While Rwanda has made dramatic progress in decreasing child mortality, chronic malnutrition remains high among children under the age of 5. This hurts not only the economy, but also the welfare of the young. Some people are standing up against the odds, however, taking on the fight against malnutrition.
One such person is Verdiane Mushimiyimana, 41, who lives in a rural district about two hours outside of Kigali, the capital.
As a mother of five children, Mushimiyimana had a hard time providing good and nutritious meals to feed her family. Having seen four of her children grow without enough nutritious foods, she was determined to provide enough for her fifth born, Aimable. Now a bouncing 1-year old baby boy, Aimable has benefitted from six-month exclusive breastfeeding and complementary feeding.
Verdiane learned valuable lessons from her community nutrition group when she joined in July 2012. Her group is one of 436 established in eight of Rwanda’s 30 districts by USAID’s Ejo Heza, or “brighter future,” program, which works to improve livelihoods and food consumption of 75,000 Rwandans, particularly women.
“My last child, Aimable, was born when I was in the USAID Ejo Heza nutrition group. He received proper nutrition and proper health care due to the education I received,” said Mushimiyimana.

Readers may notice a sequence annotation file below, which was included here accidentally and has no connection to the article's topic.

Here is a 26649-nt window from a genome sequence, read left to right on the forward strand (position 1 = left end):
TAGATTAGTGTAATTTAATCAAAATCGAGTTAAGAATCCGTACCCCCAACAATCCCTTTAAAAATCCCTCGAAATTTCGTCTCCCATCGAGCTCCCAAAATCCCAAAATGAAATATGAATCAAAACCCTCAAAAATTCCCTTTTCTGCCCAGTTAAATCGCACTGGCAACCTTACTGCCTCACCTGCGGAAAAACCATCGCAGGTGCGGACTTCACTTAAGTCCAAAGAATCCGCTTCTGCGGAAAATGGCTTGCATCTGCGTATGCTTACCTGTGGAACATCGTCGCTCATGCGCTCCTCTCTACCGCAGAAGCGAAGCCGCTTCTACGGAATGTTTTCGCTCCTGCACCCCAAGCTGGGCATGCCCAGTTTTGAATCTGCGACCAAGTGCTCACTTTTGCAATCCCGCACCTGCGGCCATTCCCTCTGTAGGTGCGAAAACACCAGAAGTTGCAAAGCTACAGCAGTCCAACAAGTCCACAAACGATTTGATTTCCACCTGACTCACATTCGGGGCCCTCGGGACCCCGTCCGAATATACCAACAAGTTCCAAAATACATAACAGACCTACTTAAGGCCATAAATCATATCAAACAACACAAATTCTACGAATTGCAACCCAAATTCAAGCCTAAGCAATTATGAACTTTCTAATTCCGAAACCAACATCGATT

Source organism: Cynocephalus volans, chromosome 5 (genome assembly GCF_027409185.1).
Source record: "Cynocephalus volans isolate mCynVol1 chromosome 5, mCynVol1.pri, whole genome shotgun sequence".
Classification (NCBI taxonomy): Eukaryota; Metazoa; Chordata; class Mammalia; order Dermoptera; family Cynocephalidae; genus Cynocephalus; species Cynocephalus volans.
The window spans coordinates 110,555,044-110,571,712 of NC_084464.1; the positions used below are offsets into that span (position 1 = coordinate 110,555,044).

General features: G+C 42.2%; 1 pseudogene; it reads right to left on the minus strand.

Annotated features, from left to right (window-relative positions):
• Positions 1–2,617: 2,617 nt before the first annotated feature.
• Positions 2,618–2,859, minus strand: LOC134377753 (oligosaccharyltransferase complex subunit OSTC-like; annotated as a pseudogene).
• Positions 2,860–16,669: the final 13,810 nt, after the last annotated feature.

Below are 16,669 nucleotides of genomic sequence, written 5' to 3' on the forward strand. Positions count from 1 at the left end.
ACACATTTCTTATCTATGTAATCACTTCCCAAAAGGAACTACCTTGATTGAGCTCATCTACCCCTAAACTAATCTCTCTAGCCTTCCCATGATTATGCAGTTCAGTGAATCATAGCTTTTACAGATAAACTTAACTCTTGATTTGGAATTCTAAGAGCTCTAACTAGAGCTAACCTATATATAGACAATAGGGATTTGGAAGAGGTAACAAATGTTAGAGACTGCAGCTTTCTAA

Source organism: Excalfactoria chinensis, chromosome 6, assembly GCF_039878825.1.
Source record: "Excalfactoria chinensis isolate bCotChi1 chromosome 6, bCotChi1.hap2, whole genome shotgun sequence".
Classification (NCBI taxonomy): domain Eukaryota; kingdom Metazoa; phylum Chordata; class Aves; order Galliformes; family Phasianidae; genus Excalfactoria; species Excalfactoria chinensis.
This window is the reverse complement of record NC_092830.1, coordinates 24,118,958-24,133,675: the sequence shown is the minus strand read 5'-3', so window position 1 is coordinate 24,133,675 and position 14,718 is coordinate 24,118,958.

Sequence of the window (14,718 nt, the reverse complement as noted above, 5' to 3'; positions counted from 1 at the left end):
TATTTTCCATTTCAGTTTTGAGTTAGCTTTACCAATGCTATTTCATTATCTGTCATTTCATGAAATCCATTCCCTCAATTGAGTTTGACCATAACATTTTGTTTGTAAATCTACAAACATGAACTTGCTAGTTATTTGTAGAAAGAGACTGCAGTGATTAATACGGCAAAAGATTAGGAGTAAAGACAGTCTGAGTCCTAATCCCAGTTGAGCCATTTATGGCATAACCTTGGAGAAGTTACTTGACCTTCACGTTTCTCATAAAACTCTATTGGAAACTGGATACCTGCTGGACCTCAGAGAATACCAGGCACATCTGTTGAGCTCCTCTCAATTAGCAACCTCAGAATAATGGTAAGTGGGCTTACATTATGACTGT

The lessons from the nutrition group were also extended to her wider family as all members enjoy a better welfare. “In the last two years with the USAID Ejo Heza nutrition group, I have not had any disease cases in my family,” she said.
Through the program’s integrated approach, beneficiaries like Mushimiyimana also receive agricultural information that promotes kitchen gardening and improved food handling.
USAID’s five-year, $13 million Ejo Heza program began in 2011 and is implemented by Global Communities. The program aims to improve rural nutrition and livelihoods by increasing the supply of and demand for financial services and by improving nutrition behaviors and agricultural practices.